Building a GameCube Linux Kernel (ARCH=powerpc)

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Contents

Introduction

This guide explains briefly the necessary steps to produce a Linux kernel suitable for the GameCube, using a Linux PC.

Requisites

HINT: You usually will build a non-ramdisk based kernel, unless you have a specific need for it.

Installing the toolchain and doltool

1. Uncompress the toolchain to a directory where you have write access.

  $ cd /home/isobel
  $ tar xjvf /tmp/downloads/buildroot-20090131gcn1-i686-cross-powerpc.tar.bz2

2. (Optional) Uncompress doltool sources there too.

  $ tar xzvf /tmp/downloads/doltool.0.3.2.linux-TenOfTen.tgz

3. (Optional) Build doltool, and copy the resulting binary to the toolchain bin directory.

  $ cd doltool.0.3.2.linux-TenOfTen
  $ g++ -o doltool *cpp
  $ cp doltool ../H-i686-pc-linux-gnu/cross-powerpc-linux-uclibc/usr/bin
  $ cd ..

(Conditional) Installing dtc for kernels prior to 2.6.26

1. Uncompress the dtc tool sources there too.

  $ tar xzvf /tmp/downloads/dtc-1.1.0.tgz

2. Build dtc, and copy the resulting binary to the toolchain bin directory.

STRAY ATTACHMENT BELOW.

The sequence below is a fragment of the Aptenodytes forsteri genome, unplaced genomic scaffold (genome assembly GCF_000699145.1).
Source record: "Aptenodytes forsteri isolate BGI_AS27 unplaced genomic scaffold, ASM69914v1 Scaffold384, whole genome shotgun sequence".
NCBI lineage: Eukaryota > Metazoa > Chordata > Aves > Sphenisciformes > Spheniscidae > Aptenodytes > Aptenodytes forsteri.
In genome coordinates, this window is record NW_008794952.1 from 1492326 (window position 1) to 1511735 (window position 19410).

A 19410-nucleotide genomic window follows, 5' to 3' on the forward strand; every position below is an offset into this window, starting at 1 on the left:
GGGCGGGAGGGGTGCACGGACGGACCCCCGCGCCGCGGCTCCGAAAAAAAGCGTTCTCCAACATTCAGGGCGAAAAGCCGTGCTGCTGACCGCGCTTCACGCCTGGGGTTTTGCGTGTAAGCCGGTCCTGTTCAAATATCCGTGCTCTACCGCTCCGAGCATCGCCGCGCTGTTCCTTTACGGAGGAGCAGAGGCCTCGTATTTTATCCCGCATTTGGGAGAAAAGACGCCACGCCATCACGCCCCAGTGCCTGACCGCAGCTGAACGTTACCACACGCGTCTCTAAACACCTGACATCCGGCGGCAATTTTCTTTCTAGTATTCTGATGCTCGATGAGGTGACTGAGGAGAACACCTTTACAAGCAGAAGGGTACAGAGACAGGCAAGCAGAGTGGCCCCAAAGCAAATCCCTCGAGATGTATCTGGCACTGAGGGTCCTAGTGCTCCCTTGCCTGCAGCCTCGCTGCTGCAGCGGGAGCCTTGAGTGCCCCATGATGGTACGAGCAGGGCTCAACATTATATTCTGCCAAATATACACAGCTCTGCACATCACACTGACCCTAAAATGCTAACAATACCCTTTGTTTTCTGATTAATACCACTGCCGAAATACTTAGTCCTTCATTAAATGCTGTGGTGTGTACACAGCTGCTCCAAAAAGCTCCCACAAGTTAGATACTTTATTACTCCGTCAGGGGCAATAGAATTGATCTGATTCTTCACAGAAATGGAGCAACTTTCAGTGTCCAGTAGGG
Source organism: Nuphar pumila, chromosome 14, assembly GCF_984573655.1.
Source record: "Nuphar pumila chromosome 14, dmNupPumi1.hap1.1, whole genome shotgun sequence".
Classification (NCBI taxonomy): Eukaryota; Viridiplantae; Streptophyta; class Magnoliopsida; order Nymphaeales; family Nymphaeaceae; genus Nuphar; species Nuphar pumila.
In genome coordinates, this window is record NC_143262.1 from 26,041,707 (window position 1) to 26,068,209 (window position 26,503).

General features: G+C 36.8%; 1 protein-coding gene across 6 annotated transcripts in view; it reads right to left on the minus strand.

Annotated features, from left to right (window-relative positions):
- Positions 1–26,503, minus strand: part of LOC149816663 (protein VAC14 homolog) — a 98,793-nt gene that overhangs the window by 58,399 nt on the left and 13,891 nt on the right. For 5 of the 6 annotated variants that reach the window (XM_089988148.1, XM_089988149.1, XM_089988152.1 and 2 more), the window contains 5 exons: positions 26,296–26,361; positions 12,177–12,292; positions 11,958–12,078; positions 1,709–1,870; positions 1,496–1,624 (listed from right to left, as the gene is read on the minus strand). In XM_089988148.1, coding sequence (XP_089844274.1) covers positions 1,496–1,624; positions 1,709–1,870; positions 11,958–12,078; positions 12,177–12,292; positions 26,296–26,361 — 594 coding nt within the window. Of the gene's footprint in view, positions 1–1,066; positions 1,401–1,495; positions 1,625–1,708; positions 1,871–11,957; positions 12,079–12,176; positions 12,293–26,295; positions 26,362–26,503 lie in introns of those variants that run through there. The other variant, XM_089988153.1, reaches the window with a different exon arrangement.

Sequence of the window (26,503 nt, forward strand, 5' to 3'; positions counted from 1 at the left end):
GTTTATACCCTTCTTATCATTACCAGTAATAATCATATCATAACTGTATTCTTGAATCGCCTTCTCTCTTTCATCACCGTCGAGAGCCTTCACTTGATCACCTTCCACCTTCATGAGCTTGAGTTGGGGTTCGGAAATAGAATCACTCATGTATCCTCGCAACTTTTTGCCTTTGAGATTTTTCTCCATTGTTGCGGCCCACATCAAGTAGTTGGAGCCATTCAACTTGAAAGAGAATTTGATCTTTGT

$ cd dtc
  $ make
  $ cp dtc ../H-i686-pc-linux-gnu/cross-powerpc-linux-uclibc/usr/bin/
  $ cd ..

Preparing to use the toolchain

1. Add the bin directory of your ppc toolchain tree to your PATH environment variable.

  $ export PATH=$PATH:/home/isobel/H-i686-pc-linux-gnu/cross-powerpc-linux-uclibc/usr/bin

NOTE: This will temporarily add the toolchain directory to your path. If you plan to frequently use the toolchain you may want to modify your login script accordingly.

Installing and patching the Linux kernel sources

1. Put the kernel tarball, and the GameCube Linux kernel patches, in a directory where you have permissions.

  $ ls
  linux-2.6.32.tar.bz2  mikep5-patch-2.6.32-gc.bz2

CAUTION: Do NOT use the /usr/src directory !!!

2. Unpack the kernel sources.

  $ tar xjvf linux-2.6.32.tar.bz2 

3. (Optional) If you plan to build a ramdisk based kernel, copy your ramdisk image into the kernel source tree.

  $ cp /tmp/downloads/ramdisk.image.gz linux-2.6.32/arch/powerpc/boot/ramdisk.image.gz

4. Apply the GameCube Linux patch corresponding to your kernel version.

  $ cd linux-2.6.32
  $ bzip2 -cd <../mikep5-patch-2.6.32-gc.bz2 | patch -p1

Building the kernel image

1. Change to the parent directory of your recently patched kernel source tree.

  $ cd ..
  $ ls
  linux-2.6.32  linux-2.6.32.tar.bz2  mikep5-patch-2.6.32-gc.bz2

2. (default) If you don't have already a kernel configuration, start with the default kernel configuration for your video game console as a base config.

2.1. If you are building a kernel for the Nintendo GameCube, use the following configuration:

  $ cp linux-2.6.32/arch/powerpc/configs/gamecube_defconfig linux-2.6.32/.config

2.2. If you are building a kernel for the Nintendo Wii, use the following configuration:

  $ cp linux-2.6.32/arch/powerpc/configs/wii_defconfig linux-2.6.32/.config